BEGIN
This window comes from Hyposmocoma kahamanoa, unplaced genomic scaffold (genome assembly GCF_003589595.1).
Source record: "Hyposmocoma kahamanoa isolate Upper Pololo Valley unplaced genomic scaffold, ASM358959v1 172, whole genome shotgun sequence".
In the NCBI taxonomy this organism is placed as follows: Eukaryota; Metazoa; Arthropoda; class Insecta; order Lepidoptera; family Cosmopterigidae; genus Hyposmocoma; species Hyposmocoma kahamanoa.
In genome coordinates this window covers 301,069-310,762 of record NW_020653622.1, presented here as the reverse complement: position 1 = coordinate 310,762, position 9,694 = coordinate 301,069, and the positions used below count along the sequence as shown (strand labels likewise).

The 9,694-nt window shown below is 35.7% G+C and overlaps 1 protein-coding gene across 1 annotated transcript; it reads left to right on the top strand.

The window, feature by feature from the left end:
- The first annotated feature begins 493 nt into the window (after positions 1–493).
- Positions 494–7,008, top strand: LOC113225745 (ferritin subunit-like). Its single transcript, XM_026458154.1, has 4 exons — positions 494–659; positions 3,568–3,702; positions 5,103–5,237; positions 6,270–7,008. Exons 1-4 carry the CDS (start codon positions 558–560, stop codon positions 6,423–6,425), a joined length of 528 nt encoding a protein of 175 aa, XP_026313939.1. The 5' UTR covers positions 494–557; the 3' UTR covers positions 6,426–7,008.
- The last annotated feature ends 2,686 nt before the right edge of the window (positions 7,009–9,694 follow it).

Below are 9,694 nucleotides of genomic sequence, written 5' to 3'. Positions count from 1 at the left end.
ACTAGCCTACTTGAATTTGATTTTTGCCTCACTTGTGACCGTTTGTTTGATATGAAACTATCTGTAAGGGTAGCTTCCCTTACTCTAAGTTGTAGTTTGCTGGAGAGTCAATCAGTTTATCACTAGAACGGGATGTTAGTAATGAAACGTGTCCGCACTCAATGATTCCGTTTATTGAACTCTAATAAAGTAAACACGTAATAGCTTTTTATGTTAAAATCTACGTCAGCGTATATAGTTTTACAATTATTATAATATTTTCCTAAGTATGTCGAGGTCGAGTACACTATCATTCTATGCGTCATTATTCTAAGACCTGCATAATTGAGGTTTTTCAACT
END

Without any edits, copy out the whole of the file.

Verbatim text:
This window comes from Hyposmocoma kahamanoa, unplaced genomic scaffold (genome assembly GCF_003589595.1).
Source record: "Hyposmocoma kahamanoa isolate Upper Pololo Valley unplaced genomic scaffold, ASM358959v1 172, whole genome shotgun sequence".
In the NCBI taxonomy this organism is placed as follows: Eukaryota; Metazoa; Arthropoda; class Insecta; order Lepidoptera; family Cosmopterigidae; genus Hyposmocoma; species Hyposmocoma kahamanoa.
In genome coordinates this window covers 301,069-310,762 of record NW_020653622.1, presented here as the reverse complement: position 1 = coordinate 310,762, position 9,694 = coordinate 301,069, and the positions used below count along the sequence as shown (strand labels likewise).

The 9,694-nt window shown below is 35.7% G+C and overlaps 1 protein-coding gene across 1 annotated transcript; it reads left to right on the top strand.

The window, feature by feature from the left end:
- The first annotated feature begins 493 nt into the window (after positions 1–493).
- Positions 494–7,008, top strand: LOC113225745 (ferritin subunit-like). Its single transcript, XM_026458154.1, has 4 exons — positions 494–659; positions 3,568–3,702; positions 5,103–5,237; positions 6,270–7,008. Exons 1-4 carry the CDS (start codon positions 558–560, stop codon positions 6,423–6,425), a joined length of 528 nt encoding a protein of 175 aa, XP_026313939.1. The 5' UTR covers positions 494–557; the 3' UTR covers positions 6,426–7,008.
- The last annotated feature ends 2,686 nt before the right edge of the window (positions 7,009–9,694 follow it).

Below are 9,694 nucleotides of genomic sequence, written 5' to 3'. Positions count from 1 at the left end.
ACTAGCCTACTTGAATTTGATTTTTGCCTCACTTGTGACCGTTTGTTTGATATGAAACTATCTGTAAGGGTAGCTTCCCTTACTCTAAGTTGTAGTTTGCTGGAGAGTCAATCAGTTTATCACTAGAACGGGATGTTAGTAATGAAACGTGTCCGCACTCAATGATTCCGTTTATTGAACTCTAATAAAGTAAACACGTAATAGCTTTTTATGTTAAAATCTACGTCAGCGTATATAGTTTTACAATTATTATAATATTTTCCTAAGTATGTCGAGGTCGAGTACACTATCATTCTATGCGTCATTATTCTAAGACCTGCATAATTGAGGTTTTTCAACT